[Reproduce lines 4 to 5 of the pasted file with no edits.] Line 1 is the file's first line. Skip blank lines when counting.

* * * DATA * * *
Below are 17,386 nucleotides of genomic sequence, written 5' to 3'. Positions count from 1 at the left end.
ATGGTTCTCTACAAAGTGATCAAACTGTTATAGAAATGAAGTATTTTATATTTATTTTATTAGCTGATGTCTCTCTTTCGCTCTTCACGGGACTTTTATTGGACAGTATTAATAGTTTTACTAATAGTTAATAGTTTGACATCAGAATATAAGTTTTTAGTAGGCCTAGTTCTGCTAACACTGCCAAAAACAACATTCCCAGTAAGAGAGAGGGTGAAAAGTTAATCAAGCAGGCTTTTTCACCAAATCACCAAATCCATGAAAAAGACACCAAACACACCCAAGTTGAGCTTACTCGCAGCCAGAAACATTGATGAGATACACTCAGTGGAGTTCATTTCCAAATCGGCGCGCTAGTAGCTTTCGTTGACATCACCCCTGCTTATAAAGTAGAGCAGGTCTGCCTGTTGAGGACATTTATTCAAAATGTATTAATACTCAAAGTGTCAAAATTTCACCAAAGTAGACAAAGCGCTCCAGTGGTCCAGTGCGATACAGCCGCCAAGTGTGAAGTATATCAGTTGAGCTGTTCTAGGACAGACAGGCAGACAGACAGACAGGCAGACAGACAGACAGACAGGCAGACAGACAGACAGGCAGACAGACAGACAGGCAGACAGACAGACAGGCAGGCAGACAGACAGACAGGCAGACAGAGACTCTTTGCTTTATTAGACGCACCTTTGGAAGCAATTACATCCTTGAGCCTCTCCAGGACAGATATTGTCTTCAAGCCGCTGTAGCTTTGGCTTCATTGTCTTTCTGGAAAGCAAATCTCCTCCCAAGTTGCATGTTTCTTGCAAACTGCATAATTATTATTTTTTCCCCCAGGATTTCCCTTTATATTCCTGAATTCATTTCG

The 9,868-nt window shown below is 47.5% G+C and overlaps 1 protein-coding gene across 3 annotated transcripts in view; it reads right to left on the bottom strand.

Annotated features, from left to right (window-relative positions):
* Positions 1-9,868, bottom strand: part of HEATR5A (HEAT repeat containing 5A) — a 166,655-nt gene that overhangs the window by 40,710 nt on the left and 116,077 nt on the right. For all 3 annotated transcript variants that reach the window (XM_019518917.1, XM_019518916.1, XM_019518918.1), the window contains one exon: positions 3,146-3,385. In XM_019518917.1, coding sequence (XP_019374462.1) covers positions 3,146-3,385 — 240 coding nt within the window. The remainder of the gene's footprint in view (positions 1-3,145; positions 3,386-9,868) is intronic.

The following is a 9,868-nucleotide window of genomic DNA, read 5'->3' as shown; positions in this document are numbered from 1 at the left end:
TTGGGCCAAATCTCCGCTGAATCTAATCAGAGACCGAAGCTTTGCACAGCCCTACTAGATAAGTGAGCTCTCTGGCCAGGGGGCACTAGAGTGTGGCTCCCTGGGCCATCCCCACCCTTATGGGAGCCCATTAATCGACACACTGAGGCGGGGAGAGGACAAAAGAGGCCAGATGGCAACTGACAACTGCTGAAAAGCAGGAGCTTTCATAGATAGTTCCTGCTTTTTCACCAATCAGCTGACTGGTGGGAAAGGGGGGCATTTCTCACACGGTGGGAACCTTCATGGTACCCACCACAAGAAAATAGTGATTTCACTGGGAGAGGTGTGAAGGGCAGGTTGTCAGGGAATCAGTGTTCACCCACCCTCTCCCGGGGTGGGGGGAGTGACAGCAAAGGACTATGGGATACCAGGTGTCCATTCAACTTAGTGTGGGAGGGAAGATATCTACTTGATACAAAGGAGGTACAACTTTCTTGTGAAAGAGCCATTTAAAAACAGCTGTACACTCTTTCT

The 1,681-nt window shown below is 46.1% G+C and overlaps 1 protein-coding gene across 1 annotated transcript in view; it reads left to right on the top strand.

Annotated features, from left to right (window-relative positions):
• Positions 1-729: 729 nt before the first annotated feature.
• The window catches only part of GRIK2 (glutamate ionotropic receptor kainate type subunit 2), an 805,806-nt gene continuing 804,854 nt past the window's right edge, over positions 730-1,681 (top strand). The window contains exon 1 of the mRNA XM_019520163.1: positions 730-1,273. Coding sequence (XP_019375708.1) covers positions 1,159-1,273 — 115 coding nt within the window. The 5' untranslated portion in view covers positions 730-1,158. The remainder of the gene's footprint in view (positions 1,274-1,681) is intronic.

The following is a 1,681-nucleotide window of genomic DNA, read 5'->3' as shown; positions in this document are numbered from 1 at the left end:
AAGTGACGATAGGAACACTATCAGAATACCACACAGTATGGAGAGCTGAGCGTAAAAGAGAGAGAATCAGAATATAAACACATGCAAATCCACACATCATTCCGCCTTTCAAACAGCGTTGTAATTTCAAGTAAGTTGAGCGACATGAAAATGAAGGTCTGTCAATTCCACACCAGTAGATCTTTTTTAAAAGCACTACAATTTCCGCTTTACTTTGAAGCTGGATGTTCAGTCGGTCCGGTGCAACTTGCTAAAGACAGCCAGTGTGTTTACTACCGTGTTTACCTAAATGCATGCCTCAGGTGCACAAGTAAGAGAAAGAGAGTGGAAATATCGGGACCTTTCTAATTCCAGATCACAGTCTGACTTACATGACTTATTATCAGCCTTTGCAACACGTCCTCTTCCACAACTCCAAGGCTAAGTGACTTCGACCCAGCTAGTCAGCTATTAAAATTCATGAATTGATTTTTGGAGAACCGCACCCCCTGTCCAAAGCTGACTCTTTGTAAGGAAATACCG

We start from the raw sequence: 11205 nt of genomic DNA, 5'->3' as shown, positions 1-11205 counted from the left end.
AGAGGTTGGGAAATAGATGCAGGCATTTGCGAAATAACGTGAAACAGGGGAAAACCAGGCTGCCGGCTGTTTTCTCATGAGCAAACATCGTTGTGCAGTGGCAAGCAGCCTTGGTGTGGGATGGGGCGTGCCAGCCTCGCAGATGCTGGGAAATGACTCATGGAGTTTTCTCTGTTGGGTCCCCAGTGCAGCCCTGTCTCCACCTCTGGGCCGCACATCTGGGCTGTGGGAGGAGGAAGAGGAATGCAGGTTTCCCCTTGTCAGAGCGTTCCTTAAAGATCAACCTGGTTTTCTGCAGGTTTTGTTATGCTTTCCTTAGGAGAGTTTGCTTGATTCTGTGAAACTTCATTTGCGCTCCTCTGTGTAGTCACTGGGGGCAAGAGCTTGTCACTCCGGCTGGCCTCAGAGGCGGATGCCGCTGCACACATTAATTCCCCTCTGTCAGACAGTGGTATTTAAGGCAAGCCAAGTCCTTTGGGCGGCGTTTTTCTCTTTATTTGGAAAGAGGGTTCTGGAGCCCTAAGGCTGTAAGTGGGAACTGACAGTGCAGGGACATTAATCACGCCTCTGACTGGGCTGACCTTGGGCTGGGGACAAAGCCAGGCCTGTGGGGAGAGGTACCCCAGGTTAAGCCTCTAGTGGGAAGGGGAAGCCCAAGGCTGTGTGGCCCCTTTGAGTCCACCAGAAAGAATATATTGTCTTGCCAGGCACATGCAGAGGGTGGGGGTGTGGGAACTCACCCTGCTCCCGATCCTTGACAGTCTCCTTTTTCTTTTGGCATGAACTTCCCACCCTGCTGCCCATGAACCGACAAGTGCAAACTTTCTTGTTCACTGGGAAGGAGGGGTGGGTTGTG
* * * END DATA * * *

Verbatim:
Annotated features, from left to right (window-relative positions):
* Positions 1-9,868, bottom strand: part of HEATR5A (HEAT repeat containing 5A) — a 166,655-nt gene that overhangs the window by 40,710 nt on the left and 116,077 nt on the right. For all 3 annotated transcript variants that reach the window (XM_019518917.1, XM_019518916.1, XM_019518918.1), the window contains one exon: positions 3,146-3,385. In XM_019518917.1, coding sequence (XP_019374462.1) covers positions 3,146-3,385 — 240 coding nt within the window. The remainder of the gene's footprint in view (positions 1-3,145; positions 3,386-9,868) is intronic.